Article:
And, in the darkened auditorium, rows of chairs still sit, awaiting an assembly that is never going to come.
Monday, March 17, 2008
Sunday, March 16, 2008
I am a survivor of a concentration camp. My eyes saw what no person should witness. Gas chambers built by learned engineers. Children poisoned by educated physicians. Infants killed by trained nurses. Women and babies shot and killed by high school and college graduates. So I'm suspicious of education. My request is: help your students to be human. Your efforts must never produce learned monsters, skilled psychopaths, or educated Eichmanns. Reading and Writing and spelling and history and arithmetic are only important if they serve to make our students more human.
Saturday, March 15, 2008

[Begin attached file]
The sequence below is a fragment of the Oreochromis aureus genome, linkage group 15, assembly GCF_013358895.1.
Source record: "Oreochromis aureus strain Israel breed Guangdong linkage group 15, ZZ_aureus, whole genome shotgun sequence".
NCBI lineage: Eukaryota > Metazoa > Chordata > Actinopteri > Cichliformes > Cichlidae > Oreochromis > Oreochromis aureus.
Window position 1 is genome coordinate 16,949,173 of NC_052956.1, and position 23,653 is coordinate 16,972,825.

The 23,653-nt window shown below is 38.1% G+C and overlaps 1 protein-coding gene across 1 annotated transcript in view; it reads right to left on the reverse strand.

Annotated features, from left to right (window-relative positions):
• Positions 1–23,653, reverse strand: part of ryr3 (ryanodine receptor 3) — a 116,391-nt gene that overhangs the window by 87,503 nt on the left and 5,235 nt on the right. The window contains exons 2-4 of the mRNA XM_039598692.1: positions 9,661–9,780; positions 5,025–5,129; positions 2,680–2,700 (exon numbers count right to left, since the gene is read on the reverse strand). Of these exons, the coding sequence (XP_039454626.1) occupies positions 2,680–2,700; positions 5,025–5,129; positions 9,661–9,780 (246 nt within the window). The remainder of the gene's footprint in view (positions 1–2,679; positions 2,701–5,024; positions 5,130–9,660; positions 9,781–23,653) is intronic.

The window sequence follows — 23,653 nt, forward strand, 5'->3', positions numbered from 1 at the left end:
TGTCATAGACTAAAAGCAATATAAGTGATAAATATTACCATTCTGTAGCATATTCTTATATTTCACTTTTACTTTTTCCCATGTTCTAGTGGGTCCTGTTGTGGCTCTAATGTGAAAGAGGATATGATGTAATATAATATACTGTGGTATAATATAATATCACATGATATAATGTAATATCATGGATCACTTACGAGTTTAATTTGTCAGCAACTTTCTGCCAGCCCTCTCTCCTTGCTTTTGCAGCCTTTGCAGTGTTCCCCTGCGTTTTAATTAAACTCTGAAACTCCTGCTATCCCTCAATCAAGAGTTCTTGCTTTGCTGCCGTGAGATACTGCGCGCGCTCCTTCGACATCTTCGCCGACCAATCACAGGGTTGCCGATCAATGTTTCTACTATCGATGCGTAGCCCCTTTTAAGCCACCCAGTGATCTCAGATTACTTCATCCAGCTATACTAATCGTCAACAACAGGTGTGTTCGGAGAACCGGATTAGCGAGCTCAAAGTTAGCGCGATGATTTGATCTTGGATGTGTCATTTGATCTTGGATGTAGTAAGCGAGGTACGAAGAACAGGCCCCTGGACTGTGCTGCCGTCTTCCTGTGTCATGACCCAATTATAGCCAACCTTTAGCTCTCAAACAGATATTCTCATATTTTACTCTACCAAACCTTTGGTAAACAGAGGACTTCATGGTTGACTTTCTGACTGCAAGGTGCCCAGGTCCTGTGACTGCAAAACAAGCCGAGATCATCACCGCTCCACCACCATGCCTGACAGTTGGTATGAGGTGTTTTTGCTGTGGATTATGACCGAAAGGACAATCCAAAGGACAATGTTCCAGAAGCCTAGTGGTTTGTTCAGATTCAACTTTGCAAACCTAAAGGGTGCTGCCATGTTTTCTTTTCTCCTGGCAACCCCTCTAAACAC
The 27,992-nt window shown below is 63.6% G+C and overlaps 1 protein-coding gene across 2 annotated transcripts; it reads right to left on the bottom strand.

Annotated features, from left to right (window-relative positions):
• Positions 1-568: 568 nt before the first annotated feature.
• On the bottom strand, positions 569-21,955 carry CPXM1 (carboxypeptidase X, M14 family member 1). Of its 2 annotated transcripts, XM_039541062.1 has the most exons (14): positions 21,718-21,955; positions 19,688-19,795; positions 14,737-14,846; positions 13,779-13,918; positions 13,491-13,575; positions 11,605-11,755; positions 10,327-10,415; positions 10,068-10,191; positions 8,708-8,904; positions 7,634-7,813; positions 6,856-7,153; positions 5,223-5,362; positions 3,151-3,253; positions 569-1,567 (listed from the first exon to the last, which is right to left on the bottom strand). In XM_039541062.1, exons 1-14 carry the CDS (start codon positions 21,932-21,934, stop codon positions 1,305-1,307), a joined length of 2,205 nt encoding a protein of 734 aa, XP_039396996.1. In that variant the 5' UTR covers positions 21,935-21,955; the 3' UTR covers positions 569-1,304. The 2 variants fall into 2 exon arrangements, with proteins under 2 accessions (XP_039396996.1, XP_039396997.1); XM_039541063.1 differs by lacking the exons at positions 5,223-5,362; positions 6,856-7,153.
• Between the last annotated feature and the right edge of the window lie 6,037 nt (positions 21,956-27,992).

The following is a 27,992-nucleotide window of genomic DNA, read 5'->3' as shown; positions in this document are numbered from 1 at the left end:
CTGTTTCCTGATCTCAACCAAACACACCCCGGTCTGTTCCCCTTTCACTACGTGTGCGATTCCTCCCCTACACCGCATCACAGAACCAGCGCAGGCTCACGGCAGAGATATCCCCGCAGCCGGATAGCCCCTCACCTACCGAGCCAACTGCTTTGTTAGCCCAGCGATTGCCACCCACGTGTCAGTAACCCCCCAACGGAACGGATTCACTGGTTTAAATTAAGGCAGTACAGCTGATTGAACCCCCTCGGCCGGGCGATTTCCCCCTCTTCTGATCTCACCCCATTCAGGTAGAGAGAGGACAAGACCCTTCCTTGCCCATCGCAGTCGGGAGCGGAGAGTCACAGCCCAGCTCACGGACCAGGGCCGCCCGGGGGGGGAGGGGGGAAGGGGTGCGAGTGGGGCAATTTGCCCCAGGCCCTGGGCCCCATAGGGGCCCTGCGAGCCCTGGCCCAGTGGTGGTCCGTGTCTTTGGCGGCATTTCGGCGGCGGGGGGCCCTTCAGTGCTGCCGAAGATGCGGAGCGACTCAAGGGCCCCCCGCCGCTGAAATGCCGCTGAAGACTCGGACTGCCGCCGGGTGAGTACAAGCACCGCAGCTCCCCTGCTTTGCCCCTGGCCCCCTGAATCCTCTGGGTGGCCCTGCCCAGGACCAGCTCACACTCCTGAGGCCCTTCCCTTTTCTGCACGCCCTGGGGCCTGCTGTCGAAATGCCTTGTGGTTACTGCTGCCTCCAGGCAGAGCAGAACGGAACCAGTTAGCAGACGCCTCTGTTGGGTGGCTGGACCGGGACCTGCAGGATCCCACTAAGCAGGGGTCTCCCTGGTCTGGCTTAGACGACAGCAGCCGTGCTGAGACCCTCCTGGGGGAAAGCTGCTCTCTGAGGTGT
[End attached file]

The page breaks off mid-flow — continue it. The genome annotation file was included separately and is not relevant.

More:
In a public school landscape with many start-up charter schools without established reputations, competition for students can be fierce. The schools, particularly charters, are turning to marketing strategies more typically associated with private schools or businesses. They are running radio ads, blanketing the neutral ground of streets with signs, buying bus ads and billboards, canvassing neighborhoods for interested families, and holding special band performances in parks to attract new students.At least the application deadlines have been extended to March 19. And, instead of having to fill out applications for each school a parent wants to apply to, there is a so-called "common application" that's supposed to streamline the process. Things are still mighty chaotic in the process of trying to get these parents to enroll, however - precisely because of all the signs being used to advertise the schools.